Jackie Bradley streaks home with the eventual game-winner for Portland in the sixth inning.
(Portland ME) I went to get my first look at Boston’s #1 prospect (Xander Bogaerts) and have the pictorial evidence to show that I succeeded.
And as it turned out there was more for me on this special Thursday night at Hadlock Field:
(1) I saw the Sea Dogs win a close one (2-1) over Altoona, (2) I got a look at the baseball’s top draft pick in 2011 (Gerrit Cole), and
(3) I spent several innings in conversation with The Curve’s engaging closer Vic Black.
The weather turned good about 5PM for the 6PM game and superb collective effort the Sea Dogs’ staff removed the infield coverage and everything started as if it hadn’t rained most of the day.
Since the Eastern League All-Star break the Sea Dogs have thrived at Hadlock (16-4) and their current overall record (58-65) can only reflect on how poorly they played in the first half.
In this game Portland got some more great pitching as starter Jeremy Kehrt and reliever Jason Urquidez who combined for one run/six hits/eleven K’s. Urquidez, the 30-year-old from the Lancaster Barnstormers of the Atlantic League, hit the first batter he faced but went on dominate Altoona in three innings of work.
The Sea Dogs scratched out the two runs they needed in the sixth inning off of Gerrit Cole to offset Christian Marrero’s solo homer in the second inning.
The speed of Jackie Bradley was huge in the two runs scored. After Christian Vazquez singled, Jackie hit a chopper over the mound. Shortstop Oscar Tejeda (former Sea Dog) charged the ball and tried for the short-hop pickup (because of Jackie’s speed) and ended up with a deflection into the outfield. Jackie was awarded a hit and went to second on the error (deflection) while Christian moved on to third.
With the Altoona infield back, Marquis Smith’s grounder to second brought in Christian with the Sea Dogs’ first run and Jackie moved to third. A two-out wild pitch by Gerrit Cole allowed Jackie to easily score what turned out to be the winning run.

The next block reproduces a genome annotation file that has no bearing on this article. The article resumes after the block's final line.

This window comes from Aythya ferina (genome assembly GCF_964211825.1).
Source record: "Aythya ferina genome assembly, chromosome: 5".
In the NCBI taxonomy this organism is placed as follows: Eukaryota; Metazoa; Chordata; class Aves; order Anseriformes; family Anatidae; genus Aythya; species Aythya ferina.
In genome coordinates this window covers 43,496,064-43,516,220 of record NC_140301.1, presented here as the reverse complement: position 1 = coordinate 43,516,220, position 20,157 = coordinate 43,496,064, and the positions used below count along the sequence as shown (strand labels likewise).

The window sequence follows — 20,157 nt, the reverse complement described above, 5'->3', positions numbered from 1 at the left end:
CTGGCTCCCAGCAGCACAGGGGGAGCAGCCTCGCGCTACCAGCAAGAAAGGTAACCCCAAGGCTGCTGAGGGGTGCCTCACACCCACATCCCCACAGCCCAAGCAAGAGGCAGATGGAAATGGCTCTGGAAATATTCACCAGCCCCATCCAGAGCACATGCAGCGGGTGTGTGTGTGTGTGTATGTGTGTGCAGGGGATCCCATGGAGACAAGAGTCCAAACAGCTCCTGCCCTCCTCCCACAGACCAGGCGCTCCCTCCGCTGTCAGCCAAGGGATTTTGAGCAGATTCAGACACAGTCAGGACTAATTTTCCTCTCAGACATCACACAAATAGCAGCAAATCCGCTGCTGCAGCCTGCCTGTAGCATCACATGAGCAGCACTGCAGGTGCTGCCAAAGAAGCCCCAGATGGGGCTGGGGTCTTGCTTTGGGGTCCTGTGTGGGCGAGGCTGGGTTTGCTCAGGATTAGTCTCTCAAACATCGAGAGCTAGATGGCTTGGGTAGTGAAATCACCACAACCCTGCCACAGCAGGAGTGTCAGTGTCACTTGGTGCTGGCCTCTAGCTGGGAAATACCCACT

Gerrit was not a bit pleased at the end of that inning. I was at the end of the Altoona dugout and heard him yell, “that was not the time for that,” referring to the wild pitch. He also punished his glove and the dugout bathroom door shortly after that.
He had reason to be frustrated because of his 3-5 record with Altoona and because he deserved a better result for his evening‘s work. In this game, without the Oscar Tejeda error, Marquis Smith’s grounder to second could have been an inning-ending double play. And without his wild pitch the inning would have ended tied 1-1.
Gerrit Cole pitched very well in a tough loss for Altoona.
There were some take-away positives for Gerrit in this game. He retired the first fourteen and ended striking out nine in six innings. His heat was impressive. He hit above 95 a couple of times in the early going and I asked a coach in the Portland dugout if the readings were accurate. He told me they were and that Cole can reach 100. Sure enough, he hit that mark a number of times during the innings he pitched.
That same Portland coach was keeping track of some hitting stats for the team. I heard Bryce Brentz jokingly tell him after one of the early innings to forget about those stats because we had no batting practice (rain) and now we’re facing a guy who throws 100.
By the way, Bryce made the defensive play of the game with a diving, stretched-out catch of a line drive to right. That ball was heading to the wall and Altoona had a runner on first at the time.